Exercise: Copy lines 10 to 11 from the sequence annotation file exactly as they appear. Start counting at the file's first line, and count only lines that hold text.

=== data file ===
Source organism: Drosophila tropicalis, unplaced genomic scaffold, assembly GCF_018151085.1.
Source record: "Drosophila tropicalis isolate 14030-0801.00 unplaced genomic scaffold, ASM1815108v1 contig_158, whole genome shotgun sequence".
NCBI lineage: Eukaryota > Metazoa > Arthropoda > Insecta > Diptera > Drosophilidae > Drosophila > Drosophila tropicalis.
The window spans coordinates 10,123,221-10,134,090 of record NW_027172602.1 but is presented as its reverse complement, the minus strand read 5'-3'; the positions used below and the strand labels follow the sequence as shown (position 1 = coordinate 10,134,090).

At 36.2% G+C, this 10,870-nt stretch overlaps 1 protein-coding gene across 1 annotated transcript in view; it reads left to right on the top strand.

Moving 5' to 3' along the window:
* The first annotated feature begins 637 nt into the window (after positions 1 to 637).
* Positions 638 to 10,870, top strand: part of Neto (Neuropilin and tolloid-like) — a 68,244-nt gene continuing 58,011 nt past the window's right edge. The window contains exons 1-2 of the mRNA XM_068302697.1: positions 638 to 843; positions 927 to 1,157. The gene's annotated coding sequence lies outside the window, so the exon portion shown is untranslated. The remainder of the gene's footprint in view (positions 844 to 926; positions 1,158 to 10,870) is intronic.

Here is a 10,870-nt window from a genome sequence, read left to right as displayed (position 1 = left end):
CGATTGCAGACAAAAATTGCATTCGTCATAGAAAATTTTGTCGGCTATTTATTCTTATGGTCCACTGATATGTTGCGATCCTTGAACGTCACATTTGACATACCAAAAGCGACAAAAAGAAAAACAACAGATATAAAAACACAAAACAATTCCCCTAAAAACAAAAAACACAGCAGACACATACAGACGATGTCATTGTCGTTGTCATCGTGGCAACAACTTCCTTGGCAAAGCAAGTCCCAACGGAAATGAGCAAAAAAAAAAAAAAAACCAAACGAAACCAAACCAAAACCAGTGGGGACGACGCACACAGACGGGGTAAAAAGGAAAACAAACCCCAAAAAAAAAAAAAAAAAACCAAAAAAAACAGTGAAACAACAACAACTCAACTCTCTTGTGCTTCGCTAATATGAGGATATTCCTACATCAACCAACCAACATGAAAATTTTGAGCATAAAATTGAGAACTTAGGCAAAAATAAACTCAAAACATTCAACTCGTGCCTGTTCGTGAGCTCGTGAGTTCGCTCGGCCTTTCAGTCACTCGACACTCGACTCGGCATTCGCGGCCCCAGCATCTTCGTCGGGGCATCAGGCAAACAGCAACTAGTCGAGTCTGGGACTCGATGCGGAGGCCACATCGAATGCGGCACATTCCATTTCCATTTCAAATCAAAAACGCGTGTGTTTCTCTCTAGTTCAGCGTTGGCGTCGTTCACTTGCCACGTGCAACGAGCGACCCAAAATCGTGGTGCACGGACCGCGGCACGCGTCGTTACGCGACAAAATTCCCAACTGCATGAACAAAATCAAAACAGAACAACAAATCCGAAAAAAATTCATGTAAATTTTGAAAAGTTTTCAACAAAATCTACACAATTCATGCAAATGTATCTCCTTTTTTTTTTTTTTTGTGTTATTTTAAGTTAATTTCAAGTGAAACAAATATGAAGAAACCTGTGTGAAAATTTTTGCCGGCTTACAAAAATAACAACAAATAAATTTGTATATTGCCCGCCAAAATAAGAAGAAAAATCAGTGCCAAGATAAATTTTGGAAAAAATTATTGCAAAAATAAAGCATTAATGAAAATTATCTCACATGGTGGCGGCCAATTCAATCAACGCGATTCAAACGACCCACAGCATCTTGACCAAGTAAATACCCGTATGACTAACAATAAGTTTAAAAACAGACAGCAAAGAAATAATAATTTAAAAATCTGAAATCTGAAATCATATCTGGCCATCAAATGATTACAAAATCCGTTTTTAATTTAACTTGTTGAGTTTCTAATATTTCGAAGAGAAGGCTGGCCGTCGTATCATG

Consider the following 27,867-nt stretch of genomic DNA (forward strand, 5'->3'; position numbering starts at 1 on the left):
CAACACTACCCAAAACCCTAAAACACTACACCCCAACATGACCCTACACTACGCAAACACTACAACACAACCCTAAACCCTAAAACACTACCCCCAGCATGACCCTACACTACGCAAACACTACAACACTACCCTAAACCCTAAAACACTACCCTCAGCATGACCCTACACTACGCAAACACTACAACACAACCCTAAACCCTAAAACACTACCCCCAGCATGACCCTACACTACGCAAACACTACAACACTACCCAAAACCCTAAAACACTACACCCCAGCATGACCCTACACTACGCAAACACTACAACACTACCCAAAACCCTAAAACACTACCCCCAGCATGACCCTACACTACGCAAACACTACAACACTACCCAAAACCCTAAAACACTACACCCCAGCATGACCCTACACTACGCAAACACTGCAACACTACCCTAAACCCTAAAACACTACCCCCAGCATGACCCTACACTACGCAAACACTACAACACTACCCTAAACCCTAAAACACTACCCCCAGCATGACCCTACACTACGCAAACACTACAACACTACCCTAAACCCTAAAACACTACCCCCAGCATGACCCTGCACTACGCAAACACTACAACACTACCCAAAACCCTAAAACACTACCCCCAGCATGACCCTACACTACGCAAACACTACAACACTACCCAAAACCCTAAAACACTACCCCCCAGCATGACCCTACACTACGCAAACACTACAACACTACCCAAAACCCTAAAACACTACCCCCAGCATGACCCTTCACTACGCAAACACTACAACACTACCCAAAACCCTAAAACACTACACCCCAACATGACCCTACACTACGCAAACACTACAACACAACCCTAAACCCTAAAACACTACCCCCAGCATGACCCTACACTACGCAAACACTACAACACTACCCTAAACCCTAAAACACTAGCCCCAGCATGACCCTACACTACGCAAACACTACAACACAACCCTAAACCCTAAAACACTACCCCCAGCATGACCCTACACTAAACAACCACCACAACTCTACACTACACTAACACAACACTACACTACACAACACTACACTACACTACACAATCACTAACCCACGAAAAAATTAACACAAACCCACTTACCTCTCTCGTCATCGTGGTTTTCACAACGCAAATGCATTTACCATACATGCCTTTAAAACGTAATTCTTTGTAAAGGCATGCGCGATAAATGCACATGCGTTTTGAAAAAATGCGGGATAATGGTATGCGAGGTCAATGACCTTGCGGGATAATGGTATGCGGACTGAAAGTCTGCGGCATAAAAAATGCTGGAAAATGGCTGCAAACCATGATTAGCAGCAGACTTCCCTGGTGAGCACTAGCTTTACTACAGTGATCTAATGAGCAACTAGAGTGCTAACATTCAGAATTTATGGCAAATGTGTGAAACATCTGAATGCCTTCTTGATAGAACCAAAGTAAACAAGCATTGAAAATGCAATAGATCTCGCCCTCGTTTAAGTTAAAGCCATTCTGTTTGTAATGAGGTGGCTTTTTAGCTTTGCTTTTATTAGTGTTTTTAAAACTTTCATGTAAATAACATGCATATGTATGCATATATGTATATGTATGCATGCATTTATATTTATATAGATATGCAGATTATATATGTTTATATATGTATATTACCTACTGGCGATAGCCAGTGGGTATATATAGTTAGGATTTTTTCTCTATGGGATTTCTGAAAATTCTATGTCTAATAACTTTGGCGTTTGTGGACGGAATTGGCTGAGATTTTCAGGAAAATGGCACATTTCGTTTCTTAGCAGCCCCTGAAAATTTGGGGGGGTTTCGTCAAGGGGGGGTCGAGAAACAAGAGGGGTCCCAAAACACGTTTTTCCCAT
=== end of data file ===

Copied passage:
CGATTGCAGACAAAAATTGCATTCGTCATAGAAAATTTTGTCGGCTATTTATTCTTATGGTCCACTGATATGTTGCGATCCTTGAACGTCACATTTGACATACCAAAAGCGACAAAAAGAAAAACAACAGATATAAAAACACAAAACAATTCCCCTAAAAACAAAAAACACAGCAGACACATACAGACGATGTCATTGTCGTTGTCATCGTGGCAACAACTTCCTTGGCAAAGCAAGTCCCAACGGAAATGAGCAAAAAAAAAAAAAAAACCAAACGAAACCAAACCAAAACCAGTGGGGACGACGCACACAGACGGGGTAAAAAGGAAAACAAACCCCAAAAAAAAAAAAAAAAAACCAAAAAAAACAGTGAAACAACAACAACTCAACTCTCTTGTGCTTCGCTAATATGAGGATATTCCTACATCAACCAACCAACATGAAAATTTTGAGCATAAAATTGAGAACTTAGGCAAAAATAAACTCAAAACATTCAACTCGTGCCTGTTCGTGAGCTCGTGAGTTCGCTCGGCCTTTCAGTCACTCGACACTCGACTCGGCATTCGCGGCCCCAGCATCTTCGTCGGGGCATCAGGCAAACAGCAACTAGTCGAGTCTGGGACTCGATGCGGAGGCCACATCGAATGCGGCACATTCCATTTCCATTTCAAATCAAAAACGCGTGTGTTTCTCTCTAGTTCAGCGTTGGCGTCGTTCACTTGCCACGTGCAACGAGCGACCCAAAATCGTGGTGCACGGACCGCGGCACGCGTCGTTACGCGACAAAATTCCCAACTGCATGAACAAAATCAAAACAGAACAACAAATCCGAAAAAAATTCATGTAAATTTTGAAAAGTTTTCAACAAAATCTACACAATTCATGCAAATGTATCTCCTTTTTTTTTTTTTTTGTGTTATTTTAAGTTAATTTCAAGTGAAACAAATATGAAGAAACCTGTGTGAAAATTTTTGCCGGCTTACAAAAATAACAACAAATAAATTTGTATATTGCCCGCCAAAATAAGAAGAAAAATCAGTGCCAAGATAAATTTTGGAAAAAATTATTGCAAAAATAAAGCATTAATGAAAATTATCTCACATGGTGGCGGCCAATTCAATCAACGCGATTCAAACGACCCACAGCATCTTGACCAAGTAAATACCCGTATGACTAACAATAAGTTTAAAAACAGACAGCAAAGAAATAATAATTTAAAAATCTGAAATCTGAAATCATATCTGGCCATCAAATGATTACAAAATCCGTTTTTAATTTAACTTGTTGAGTTTCTAATATTTCGAAGAGAAGGCTGGCCGTCGTATCATG

Consider the following 27,867-nt stretch of genomic DNA (forward strand, 5'->3'; position numbering starts at 1 on the left):